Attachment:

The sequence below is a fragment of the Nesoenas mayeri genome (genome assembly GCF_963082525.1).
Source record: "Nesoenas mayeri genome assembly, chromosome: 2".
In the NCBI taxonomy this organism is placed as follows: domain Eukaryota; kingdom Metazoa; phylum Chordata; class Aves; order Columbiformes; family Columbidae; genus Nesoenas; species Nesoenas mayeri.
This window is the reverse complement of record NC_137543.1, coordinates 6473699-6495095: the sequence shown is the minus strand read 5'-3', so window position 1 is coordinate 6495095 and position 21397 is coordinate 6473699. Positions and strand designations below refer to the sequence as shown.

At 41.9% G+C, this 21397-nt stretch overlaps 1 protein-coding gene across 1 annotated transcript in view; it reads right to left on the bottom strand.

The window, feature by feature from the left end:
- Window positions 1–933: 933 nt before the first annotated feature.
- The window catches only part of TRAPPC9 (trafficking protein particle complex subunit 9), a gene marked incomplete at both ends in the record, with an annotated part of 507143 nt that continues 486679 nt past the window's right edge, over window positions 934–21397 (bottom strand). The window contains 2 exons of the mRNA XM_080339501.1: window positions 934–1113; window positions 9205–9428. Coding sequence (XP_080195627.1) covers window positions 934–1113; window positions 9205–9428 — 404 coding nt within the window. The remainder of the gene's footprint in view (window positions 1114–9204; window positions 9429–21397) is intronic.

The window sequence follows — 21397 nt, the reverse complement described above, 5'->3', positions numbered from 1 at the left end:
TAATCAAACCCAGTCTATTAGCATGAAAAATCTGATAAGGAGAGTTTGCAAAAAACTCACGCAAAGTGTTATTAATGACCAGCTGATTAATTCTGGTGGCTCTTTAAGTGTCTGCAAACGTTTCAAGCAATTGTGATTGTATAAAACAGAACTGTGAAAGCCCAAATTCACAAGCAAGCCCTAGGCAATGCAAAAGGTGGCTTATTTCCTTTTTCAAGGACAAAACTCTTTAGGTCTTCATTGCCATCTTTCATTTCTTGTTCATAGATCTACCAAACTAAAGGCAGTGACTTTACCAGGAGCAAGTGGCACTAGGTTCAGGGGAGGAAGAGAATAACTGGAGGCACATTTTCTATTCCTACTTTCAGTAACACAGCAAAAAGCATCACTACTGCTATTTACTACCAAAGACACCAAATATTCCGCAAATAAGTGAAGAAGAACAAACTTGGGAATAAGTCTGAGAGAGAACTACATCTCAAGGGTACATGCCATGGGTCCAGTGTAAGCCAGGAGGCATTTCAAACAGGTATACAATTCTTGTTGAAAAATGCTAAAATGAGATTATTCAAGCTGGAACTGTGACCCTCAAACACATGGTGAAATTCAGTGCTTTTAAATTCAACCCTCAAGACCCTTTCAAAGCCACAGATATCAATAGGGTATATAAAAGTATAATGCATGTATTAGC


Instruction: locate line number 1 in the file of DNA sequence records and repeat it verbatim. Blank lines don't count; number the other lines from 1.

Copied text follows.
The sequence below is a fragment of the Nesoenas mayeri genome (genome assembly GCF_963082525.1).